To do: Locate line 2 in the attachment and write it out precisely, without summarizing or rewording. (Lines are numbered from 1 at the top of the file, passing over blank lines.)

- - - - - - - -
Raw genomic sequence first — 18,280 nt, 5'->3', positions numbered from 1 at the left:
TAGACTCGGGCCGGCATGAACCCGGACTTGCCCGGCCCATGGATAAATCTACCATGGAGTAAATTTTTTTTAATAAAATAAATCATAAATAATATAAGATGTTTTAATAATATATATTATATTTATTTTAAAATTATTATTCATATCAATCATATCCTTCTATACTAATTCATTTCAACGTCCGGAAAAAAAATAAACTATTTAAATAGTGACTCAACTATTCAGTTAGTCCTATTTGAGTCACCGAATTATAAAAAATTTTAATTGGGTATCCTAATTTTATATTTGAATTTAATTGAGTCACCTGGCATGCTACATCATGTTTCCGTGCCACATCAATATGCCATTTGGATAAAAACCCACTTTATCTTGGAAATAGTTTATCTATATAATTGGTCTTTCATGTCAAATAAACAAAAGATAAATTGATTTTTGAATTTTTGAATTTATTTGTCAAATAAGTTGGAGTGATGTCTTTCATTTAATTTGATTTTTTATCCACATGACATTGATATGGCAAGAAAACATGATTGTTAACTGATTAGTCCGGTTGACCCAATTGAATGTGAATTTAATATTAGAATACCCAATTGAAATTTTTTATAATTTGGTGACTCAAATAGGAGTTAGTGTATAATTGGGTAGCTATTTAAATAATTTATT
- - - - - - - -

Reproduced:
TAGACTCGGGCCGGCATGAACCCGGACTTGCCCGGCCCATGGATAAATCTACCATGGAGTAAATTTTTTTTAATAAAATAAATCATAAATAATATAAGATGTTTTAATAATATATATTATATTTATTTTAAAATTATTATTCATATCAATCATATCCTTCTATACTAATTCATTTCAACGTCCGGAAAAAAAATAAACTATTTAAATAGTGACTCAACTATTCAGTTAGTCCTATTTGAGTCACCGAATTATAAAAAATTTTAATTGGGTATCCTAATTTTATATTTGAATTTAATTGAGTCACCTGGCATGCTACATCATGTTTCCGTGCCACATCAATATGCCATTTGGATAAAAACCCACTTTATCTTGGAAATAGTTTATCTATATAATTGGTCTTTCATGTCAAATAAACAAAAGATAAATTGATTTTTGAATTTTTGAATTTATTTGTCAAATAAGTTGGAGTGATGTCTTTCATTTAATTTGATTTTTTATCCACATGACATTGATATGGCAAGAAAACATGATTGTTAACTGATTAGTCCGGTTGACCCAATTGAATGTGAATTTAATATTAGAATACCCAATTGAAATTTTTTATAATTTGGTGACTCAAATAGGAGTTAGTGTATAATTGGGTAGCTATTTAAATAATTTATT